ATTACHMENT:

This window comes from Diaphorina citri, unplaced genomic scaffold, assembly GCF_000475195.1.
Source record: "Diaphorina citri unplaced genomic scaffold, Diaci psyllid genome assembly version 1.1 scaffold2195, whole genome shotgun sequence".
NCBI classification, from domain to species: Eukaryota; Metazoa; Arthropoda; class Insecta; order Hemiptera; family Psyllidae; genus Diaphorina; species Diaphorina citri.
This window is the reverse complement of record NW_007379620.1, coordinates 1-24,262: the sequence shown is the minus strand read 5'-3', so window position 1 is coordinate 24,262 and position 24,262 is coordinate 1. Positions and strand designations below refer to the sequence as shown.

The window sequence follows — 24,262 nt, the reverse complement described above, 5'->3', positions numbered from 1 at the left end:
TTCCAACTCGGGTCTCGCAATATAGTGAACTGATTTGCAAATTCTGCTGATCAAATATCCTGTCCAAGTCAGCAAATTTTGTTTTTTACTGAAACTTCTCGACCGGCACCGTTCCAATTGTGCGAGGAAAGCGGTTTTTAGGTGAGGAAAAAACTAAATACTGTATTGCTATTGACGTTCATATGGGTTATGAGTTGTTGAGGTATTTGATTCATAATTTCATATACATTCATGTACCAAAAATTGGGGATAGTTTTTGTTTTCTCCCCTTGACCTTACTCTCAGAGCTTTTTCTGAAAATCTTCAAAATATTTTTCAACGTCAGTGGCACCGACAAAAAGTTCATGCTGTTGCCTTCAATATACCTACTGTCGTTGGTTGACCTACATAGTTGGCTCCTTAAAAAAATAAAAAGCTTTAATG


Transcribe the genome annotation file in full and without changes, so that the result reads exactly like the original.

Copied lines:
This window comes from Diaphorina citri, unplaced genomic scaffold, assembly GCF_000475195.1.
Source record: "Diaphorina citri unplaced genomic scaffold, Diaci psyllid genome assembly version 1.1 scaffold2195, whole genome shotgun sequence".
NCBI classification, from domain to species: Eukaryota; Metazoa; Arthropoda; class Insecta; order Hemiptera; family Psyllidae; genus Diaphorina; species Diaphorina citri.
This window is the reverse complement of record NW_007379620.1, coordinates 1-24,262: the sequence shown is the minus strand read 5'-3', so window position 1 is coordinate 24,262 and position 24,262 is coordinate 1. Positions and strand designations below refer to the sequence as shown.

The window sequence follows — 24,262 nt, the reverse complement described above, 5'->3', positions numbered from 1 at the left end:
TTCCAACTCGGGTCTCGCAATATAGTGAACTGATTTGCAAATTCTGCTGATCAAATATCCTGTCCAAGTCAGCAAATTTTGTTTTTTACTGAAACTTCTCGACCGGCACCGTTCCAATTGTGCGAGGAAAGCGGTTTTTAGGTGAGGAAAAAACTAAATACTGTATTGCTATTGACGTTCATATGGGTTATGAGTTGTTGAGGTATTTGATTCATAATTTCATATACATTCATGTACCAAAAATTGGGGATAGTTTTTGTTTTCTCCCCTTGACCTTACTCTCAGAGCTTTTTCTGAAAATCTTCAAAATATTTTTCAACGTCAGTGGCACCGACAAAAAGTTCATGCTGTTGCCTTCAATATACCTACTGTCGTTGGTTGACCTACATAGTTGGCTCCTTAAAAAAATAAAAAGCTTTAATG